Rosewater is not only the winner of the inaugural Nommo Award for Best Novel (Africa’s first award for speculative fiction), but also the winner of the Arthur C. Clarke Award 2019, shortlisted for the Kitschie Award for Best Novel 2019 and finalist in the John W. Campbells Award for Best Science Fiction Novel. With all of these accolades you open Rosewater filled with expectations and the novel, the first in the Wormwood trilogy, does not disappoint. I was gripped right from the start.
Centred around Kaaro, a government agent and sensitive – meaning he can read people’s minds using the xensophere, an interconnected series of spores that live in the air and link everything and everyone together. His day job is in bank security, stopping other sensitives from accessing important data that might allow them to steal from the bank. His government work is more complicated, more dangerous and centred around the biodome.
The biodome is a large alien sphere in the centre of Nigeria, around which a town has grown. Every year when the dome opens up, people come to be healed. The alien heals the body, can wipe out HIV, heal broken limbs, cure cancer, but it’s not foolproof. It can’t heal the mind. It can reanimate dead bodies buried in the ground nearby but they don’t truly reawaken and have to be burned. Sometimes the alien gets it wrong and people walk away deformed.
But what is the biodome? Kaaro was there at the very beginning and as we switch between past and present, the novel unfolds multiple plot lines that begin to explain the alien presence, the dome, and what it means for the future of mankind, all while Kaaro himself, and sensitives like him, are under threat, dying off. Their abilities seem to have been triggered by the alien presence, so why now are they getting sick and being picked off one by one?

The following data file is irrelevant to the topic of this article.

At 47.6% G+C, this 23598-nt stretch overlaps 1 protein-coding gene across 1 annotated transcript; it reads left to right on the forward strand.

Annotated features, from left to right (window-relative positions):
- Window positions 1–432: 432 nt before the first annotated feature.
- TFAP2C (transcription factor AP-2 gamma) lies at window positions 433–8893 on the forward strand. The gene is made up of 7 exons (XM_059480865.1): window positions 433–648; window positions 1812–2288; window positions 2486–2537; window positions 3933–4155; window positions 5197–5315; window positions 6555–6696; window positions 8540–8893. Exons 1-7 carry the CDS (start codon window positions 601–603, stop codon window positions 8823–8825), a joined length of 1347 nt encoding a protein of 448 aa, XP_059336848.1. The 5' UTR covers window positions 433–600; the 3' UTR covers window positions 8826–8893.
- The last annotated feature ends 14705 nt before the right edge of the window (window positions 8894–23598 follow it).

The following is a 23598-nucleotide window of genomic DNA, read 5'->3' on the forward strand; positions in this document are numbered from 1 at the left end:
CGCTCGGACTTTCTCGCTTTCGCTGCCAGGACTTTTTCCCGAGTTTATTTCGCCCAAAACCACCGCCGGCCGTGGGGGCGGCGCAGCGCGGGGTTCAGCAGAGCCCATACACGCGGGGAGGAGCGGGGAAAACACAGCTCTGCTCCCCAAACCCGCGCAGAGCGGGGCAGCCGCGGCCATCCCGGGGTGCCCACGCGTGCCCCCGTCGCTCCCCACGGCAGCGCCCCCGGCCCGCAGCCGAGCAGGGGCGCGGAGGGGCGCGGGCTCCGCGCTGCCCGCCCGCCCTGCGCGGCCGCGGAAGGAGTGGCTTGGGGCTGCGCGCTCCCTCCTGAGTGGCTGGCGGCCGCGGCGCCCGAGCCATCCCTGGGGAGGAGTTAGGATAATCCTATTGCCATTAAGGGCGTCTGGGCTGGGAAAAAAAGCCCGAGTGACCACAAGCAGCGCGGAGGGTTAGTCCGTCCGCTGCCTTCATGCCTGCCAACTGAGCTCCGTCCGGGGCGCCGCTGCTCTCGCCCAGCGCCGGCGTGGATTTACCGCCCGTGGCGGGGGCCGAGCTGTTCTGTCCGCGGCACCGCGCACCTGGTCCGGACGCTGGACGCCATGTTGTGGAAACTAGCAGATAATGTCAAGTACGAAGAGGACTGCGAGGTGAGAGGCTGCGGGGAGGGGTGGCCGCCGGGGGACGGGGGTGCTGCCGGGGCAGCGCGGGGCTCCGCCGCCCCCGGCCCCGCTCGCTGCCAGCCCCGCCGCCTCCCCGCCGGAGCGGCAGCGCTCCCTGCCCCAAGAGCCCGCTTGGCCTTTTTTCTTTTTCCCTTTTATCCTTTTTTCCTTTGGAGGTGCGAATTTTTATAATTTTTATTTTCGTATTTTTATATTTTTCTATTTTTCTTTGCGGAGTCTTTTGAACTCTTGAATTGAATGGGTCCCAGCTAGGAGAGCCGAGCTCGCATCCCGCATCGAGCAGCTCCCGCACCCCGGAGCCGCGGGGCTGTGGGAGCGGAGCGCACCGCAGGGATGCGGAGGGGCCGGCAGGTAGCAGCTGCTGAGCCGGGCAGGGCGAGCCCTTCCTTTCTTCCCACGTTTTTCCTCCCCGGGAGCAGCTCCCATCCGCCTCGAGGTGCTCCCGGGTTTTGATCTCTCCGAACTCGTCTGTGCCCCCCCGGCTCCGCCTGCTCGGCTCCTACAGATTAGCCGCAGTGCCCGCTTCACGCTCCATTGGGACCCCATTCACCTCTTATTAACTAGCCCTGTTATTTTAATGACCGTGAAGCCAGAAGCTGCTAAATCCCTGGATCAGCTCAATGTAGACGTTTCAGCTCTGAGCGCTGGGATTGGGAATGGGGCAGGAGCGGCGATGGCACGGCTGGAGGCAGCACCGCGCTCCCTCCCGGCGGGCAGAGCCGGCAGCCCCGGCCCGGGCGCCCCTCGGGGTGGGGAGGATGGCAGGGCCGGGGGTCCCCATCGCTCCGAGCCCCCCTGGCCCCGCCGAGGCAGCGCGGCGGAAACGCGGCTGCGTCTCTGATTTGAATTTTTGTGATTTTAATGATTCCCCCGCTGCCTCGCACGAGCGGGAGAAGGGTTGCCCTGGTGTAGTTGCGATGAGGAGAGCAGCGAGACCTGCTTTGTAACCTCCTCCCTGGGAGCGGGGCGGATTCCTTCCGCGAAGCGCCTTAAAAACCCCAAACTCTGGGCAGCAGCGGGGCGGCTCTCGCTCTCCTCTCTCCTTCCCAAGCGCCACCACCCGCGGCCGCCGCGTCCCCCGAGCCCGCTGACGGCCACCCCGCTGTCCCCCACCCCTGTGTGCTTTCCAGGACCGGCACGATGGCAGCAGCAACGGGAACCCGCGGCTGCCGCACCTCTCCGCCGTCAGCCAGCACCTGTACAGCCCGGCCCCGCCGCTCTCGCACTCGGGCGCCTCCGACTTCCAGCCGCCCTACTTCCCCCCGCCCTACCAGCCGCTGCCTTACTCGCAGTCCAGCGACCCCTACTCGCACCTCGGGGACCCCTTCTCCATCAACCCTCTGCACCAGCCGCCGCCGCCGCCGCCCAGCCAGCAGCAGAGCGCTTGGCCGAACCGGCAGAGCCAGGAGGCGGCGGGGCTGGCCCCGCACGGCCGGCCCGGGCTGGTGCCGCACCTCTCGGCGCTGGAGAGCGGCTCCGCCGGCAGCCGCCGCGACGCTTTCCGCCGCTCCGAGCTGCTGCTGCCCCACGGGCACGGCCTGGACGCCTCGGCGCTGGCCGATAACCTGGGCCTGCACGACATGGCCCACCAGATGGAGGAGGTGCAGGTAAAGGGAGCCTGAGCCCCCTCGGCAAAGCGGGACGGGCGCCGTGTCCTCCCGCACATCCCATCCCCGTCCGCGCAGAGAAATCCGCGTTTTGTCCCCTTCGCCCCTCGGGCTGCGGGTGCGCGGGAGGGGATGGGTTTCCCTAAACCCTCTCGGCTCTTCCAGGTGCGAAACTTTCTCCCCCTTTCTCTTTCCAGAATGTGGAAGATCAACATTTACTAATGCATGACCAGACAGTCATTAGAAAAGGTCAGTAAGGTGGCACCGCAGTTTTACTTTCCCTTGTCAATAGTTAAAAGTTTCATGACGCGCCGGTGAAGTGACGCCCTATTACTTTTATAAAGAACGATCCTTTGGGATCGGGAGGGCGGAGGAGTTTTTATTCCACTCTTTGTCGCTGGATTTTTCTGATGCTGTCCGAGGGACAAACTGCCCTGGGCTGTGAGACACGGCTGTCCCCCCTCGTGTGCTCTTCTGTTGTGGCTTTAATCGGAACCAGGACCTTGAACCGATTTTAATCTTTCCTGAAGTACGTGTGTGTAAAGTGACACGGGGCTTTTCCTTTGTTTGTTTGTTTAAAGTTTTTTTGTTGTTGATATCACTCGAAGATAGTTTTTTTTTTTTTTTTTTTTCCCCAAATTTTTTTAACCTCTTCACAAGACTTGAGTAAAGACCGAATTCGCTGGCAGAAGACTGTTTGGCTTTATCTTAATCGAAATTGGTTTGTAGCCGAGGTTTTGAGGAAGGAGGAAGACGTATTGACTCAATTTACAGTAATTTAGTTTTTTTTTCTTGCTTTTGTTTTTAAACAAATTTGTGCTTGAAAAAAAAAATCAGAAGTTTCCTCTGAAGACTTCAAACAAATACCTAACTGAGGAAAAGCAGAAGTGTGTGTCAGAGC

So many questions and complex lines of plot, the novel is an absolute delight to read, questioning mankind’s response to anything it doesn’t understand and looking at how we conceptualise what being human actually means.
America, for example, has gone dark. No one knows what it is up to. No one goes in or out of the country anymore. Britain once had contact with an alien but they shot weapons at it. What will Nigeria do? What will Kaaro do? When love and friendship complicate an already dizzying array of issues and themes, the pressure to make the right choice intensifies.
I finished the novel and instantly wanted to read the next in the series. With many of the themes of Margaret Atwood’s MaddAddam trilogy with aliens added in, this is smart fiction that deserves all the recognition it can get. I thoroughly recommend it.
Next week I’ll be reviewing The Wayward Girls by Amanda Mason.